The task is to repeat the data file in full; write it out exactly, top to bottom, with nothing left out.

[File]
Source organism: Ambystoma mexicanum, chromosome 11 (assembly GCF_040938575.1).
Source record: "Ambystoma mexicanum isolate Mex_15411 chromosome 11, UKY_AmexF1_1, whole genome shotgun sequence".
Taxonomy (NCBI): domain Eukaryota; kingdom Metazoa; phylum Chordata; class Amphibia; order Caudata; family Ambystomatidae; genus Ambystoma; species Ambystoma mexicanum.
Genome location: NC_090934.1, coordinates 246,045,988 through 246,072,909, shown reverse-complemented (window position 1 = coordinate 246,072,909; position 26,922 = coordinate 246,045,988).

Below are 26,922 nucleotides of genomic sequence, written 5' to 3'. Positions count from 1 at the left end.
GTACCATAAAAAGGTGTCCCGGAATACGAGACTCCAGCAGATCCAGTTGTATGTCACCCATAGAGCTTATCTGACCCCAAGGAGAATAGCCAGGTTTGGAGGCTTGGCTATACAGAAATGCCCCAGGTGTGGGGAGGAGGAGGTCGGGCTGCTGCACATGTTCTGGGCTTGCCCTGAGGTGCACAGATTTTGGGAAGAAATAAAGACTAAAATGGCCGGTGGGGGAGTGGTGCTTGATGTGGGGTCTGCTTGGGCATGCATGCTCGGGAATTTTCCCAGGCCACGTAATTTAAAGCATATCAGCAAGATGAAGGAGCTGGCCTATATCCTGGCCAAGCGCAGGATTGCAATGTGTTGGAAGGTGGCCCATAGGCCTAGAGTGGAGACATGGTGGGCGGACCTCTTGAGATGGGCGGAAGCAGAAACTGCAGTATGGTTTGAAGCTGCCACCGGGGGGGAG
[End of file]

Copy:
Source organism: Ambystoma mexicanum, chromosome 11 (assembly GCF_040938575.1).
Source record: "Ambystoma mexicanum isolate Mex_15411 chromosome 11, UKY_AmexF1_1, whole genome shotgun sequence".
Taxonomy (NCBI): domain Eukaryota; kingdom Metazoa; phylum Chordata; class Amphibia; order Caudata; family Ambystomatidae; genus Ambystoma; species Ambystoma mexicanum.
Genome location: NC_090934.1, coordinates 246,045,988 through 246,072,909, shown reverse-complemented (window position 1 = coordinate 246,072,909; position 26,922 = coordinate 246,045,988).

Below are 26,922 nucleotides of genomic sequence, written 5' to 3'. Positions count from 1 at the left end.
GTACCATAAAAAGGTGTCCCGGAATACGAGACTCCAGCAGATCCAGTTGTATGTCACCCATAGAGCTTATCTGACCCCAAGGAGAATAGCCAGGTTTGGAGGCTTGGCTATACAGAAATGCCCCAGGTGTGGGGAGGAGGAGGTCGGGCTGCTGCACATGTTCTGGGCTTGCCCTGAGGTGCACAGATTTTGGGAAGAAATAAAGACTAAAATGGCCGGTGGGGGAGTGGTGCTTGATGTGGGGTCTGCTTGGGCATGCATGCTCGGGAATTTTCCCAGGCCACGTAATTTAAAGCATATCAGCAAGATGAAGGAGCTGGCCTATATCCTGGCCAAGCGCAGGATTGCAATGTGTTGGAAGGTGGCCCATAGGCCTAGAGTGGAGACATGGTGGGCGGACCTCTTGAGATGGGCGGAAGCAGAAACTGCAGTATGGTTTGAAGCTGCCACCGGGGGGGAG